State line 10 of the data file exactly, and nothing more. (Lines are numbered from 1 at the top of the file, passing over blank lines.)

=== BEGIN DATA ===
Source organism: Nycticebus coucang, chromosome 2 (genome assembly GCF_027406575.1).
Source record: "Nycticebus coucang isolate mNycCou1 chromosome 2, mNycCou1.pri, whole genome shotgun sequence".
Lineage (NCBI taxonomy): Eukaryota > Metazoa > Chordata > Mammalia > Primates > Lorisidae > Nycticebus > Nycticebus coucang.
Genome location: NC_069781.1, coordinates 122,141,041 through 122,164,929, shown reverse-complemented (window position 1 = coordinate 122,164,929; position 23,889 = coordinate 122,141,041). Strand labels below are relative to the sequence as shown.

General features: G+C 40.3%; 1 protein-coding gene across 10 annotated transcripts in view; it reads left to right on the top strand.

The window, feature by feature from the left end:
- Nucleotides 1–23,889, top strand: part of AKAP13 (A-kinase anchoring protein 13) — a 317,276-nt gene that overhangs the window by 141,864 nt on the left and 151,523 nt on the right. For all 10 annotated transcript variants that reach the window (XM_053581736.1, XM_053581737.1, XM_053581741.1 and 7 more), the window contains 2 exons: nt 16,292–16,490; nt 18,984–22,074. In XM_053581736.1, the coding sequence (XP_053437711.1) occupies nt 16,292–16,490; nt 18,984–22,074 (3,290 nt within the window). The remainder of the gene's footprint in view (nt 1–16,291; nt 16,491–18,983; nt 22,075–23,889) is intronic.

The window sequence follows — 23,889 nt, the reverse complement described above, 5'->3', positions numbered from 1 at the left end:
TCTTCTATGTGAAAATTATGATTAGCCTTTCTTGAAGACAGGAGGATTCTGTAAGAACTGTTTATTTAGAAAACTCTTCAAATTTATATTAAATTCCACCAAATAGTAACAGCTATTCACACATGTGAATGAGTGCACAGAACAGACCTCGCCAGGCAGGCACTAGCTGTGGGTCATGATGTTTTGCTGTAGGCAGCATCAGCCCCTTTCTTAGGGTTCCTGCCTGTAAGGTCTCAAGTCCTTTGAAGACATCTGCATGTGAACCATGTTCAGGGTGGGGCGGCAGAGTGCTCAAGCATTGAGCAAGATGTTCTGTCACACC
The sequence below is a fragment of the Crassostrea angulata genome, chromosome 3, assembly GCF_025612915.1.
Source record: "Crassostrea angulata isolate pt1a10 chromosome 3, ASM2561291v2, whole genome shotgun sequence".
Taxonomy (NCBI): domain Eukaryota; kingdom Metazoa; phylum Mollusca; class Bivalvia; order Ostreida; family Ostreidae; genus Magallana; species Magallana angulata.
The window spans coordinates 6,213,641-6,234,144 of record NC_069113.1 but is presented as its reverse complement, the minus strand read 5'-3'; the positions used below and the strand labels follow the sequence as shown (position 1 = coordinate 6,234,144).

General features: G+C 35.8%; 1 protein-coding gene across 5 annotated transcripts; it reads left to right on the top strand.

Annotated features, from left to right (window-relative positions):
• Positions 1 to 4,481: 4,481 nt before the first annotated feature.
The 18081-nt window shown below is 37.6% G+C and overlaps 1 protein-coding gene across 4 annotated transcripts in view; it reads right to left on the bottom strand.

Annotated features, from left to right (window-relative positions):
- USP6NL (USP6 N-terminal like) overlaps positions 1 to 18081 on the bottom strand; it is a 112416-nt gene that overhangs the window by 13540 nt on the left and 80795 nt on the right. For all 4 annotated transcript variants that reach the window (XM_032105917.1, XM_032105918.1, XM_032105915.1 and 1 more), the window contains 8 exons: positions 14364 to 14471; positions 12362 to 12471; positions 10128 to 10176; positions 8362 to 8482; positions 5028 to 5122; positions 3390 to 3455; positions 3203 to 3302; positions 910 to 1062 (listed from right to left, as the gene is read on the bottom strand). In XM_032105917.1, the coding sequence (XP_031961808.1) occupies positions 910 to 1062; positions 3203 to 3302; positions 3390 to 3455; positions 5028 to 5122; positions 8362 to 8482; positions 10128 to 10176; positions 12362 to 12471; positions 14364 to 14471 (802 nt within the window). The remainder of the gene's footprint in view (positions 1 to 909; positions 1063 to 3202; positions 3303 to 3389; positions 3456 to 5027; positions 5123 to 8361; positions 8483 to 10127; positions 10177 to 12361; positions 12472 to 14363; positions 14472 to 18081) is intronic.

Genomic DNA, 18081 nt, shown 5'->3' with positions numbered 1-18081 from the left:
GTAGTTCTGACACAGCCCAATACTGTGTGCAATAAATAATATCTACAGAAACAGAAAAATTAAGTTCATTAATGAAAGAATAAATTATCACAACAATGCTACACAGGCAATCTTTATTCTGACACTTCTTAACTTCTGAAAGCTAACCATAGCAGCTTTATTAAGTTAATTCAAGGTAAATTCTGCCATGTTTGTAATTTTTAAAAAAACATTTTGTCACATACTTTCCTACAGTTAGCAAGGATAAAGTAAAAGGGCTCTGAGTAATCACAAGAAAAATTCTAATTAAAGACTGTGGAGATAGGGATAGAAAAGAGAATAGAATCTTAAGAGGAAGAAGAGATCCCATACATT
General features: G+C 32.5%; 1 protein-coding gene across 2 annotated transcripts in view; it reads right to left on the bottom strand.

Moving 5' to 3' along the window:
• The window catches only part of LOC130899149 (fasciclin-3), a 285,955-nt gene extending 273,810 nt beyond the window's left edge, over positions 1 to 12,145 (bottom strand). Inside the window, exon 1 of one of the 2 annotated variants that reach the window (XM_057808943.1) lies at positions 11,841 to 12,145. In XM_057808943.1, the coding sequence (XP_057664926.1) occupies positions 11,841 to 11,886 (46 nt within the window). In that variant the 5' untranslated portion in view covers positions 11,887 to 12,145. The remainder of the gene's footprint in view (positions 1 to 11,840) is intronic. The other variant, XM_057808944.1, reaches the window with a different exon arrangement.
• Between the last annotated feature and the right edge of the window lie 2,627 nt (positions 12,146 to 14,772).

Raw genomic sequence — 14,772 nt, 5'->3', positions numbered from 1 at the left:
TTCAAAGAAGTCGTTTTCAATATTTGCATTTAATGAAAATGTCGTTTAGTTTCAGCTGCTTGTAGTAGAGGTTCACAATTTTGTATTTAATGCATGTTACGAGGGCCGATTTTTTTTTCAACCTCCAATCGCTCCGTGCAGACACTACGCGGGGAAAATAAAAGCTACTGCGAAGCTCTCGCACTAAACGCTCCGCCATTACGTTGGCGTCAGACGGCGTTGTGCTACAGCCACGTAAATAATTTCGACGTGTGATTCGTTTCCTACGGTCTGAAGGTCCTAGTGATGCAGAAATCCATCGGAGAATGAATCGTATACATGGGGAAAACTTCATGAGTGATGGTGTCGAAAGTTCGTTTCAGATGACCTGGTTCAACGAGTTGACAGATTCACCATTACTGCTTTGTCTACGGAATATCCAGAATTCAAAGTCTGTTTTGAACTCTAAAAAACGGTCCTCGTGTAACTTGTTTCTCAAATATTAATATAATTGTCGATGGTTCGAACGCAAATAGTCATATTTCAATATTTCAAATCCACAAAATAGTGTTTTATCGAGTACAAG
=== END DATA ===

The sequence below is a fragment of the Crassostrea angulata genome, chromosome 3, assembly GCF_025612915.1.